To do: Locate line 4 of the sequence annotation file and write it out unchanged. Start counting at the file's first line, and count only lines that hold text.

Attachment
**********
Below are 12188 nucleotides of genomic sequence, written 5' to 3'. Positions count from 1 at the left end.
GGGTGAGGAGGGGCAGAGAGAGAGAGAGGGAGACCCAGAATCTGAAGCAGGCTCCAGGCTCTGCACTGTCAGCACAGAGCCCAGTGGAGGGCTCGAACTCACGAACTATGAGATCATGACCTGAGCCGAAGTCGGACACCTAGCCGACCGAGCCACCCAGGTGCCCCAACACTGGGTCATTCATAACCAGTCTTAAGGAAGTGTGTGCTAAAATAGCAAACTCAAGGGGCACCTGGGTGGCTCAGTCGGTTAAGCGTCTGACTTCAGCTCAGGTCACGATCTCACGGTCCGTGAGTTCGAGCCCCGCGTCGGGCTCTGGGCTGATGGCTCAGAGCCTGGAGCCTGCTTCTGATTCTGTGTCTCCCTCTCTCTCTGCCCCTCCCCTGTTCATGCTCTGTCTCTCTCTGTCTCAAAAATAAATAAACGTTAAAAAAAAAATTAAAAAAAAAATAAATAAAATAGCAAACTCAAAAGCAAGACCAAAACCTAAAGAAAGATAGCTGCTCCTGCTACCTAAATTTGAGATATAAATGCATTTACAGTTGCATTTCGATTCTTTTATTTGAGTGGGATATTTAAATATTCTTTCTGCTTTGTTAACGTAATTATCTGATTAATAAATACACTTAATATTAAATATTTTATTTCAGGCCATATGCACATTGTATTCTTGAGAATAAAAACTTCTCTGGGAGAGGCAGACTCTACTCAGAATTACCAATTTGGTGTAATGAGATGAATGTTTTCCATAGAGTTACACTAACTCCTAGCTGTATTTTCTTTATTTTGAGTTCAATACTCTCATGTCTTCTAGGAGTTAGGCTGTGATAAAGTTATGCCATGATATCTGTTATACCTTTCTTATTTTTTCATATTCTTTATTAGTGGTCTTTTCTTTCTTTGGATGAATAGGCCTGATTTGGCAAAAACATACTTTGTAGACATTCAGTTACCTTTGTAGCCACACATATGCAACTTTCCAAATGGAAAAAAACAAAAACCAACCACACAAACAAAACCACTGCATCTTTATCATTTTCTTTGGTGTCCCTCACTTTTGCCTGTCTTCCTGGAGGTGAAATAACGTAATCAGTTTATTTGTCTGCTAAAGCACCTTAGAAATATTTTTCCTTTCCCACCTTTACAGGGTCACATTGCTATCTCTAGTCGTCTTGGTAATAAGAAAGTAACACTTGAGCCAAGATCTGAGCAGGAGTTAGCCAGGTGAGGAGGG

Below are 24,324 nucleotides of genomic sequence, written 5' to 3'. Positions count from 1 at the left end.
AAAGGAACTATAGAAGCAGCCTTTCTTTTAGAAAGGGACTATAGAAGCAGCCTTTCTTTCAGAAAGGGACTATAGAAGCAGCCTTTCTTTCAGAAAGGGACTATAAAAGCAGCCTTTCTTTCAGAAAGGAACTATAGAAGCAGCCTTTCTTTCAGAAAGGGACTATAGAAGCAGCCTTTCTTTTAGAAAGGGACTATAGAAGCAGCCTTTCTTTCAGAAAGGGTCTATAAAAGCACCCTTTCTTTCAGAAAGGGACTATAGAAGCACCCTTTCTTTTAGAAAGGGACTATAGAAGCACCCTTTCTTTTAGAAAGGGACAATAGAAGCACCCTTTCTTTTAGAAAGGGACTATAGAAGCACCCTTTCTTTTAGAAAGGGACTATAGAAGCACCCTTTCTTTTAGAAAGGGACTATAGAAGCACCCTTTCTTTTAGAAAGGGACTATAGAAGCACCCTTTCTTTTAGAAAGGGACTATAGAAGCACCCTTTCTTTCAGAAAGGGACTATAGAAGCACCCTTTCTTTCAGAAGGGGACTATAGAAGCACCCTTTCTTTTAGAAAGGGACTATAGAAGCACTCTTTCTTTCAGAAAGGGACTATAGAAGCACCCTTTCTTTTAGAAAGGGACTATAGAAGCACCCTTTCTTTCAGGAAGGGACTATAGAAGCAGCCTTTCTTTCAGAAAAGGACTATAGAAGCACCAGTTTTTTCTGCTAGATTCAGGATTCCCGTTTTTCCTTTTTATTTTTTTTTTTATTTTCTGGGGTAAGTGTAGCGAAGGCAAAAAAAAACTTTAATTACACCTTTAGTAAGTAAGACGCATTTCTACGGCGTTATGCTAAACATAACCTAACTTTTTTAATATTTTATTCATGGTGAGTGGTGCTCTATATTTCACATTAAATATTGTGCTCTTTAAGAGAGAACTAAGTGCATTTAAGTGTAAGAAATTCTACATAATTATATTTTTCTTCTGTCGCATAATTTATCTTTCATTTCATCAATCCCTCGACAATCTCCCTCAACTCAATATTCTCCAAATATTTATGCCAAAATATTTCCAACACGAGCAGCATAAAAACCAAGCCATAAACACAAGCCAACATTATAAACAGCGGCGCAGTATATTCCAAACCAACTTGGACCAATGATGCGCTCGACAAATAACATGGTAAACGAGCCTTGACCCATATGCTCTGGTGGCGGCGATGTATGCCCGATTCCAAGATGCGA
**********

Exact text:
AAAGGAACTATAGAAGCAGCCTTTCTTTTAGAAAGGGACTATAGAAGCAGCCTTTCTTTCAGAAAGGGACTATAGAAGCAGCCTTTCTTTCAGAAAGGGACTATAAAAGCAGCCTTTCTTTCAGAAAGGAACTATAGAAGCAGCCTTTCTTTCAGAAAGGGACTATAGAAGCAGCCTTTCTTTTAGAAAGGGACTATAGAAGCAGCCTTTCTTTCAGAAAGGGTCTATAAAAGCACCCTTTCTTTCAGAAAGGGACTATAGAAGCACCCTTTCTTTTAGAAAGGGACTATAGAAGCACCCTTTCTTTTAGAAAGGGACAATAGAAGCACCCTTTCTTTTAGAAAGGGACTATAGAAGCACCCTTTCTTTTAGAAAGGGACTATAGAAGCACCCTTTCTTTTAGAAAGGGACTATAGAAGCACCCTTTCTTTTAGAAAGGGACTATAGAAGCACCCTTTCTTTTAGAAAGGGACTATAGAAGCACCCTTTCTTTCAGAAAGGGACTATAGAAGCACCCTTTCTTTCAGAAGGGGACTATAGAAGCACCCTTTCTTTTAGAAAGGGACTATAGAAGCACTCTTTCTTTCAGAAAGGGACTATAGAAGCACCCTTTCTTTTAGAAAGGGACTATAGAAGCACCCTTTCTTTCAGGAAGGGACTATAGAAGCAGCCTTTCTTTCAGAAAAGGACTATAGAAGCACCAGTTTTTTCTGCTAGATTCAGGATTCCCGTTTTTCCTTTTTATTTTTTTTTTTATTTTCTGGGGTAAGTGTAGCGAAGGCAAAAAAAAACTTTAATTACACCTTTAGTAAGTAAGACGCATTTCTACGGCGTTATGCTAAACATAACCTAACTTTTTTAATATTTTATTCATGGTGAGTGGTGCTCTATATTTCACATTAAATATTGTGCTCTTTAAGAGAGAACTAAGTGCATTTAAGTGTAAGAAATTCTACATAATTATATTTTTCTTCTGTCGCATAATTTATCTTTCATTTCATCAATCCCTCGACAATCTCCCTCAACTCAATATTCTCCAAATATTTATGCCAAAATATTTCCAACACGAGCAGCATAAAAACCAAGCCATAAACACAAGCCAACATTATAAACAGCGGCGCAGTATATTCCAAACCAACTTGGACCAATGATGCGCTCGACAAATAACATGGTAAACGAGCCTTGACCCATATGCTCTGGTGGCGGCGATGTATGCCCGATTCCAAGATGCGA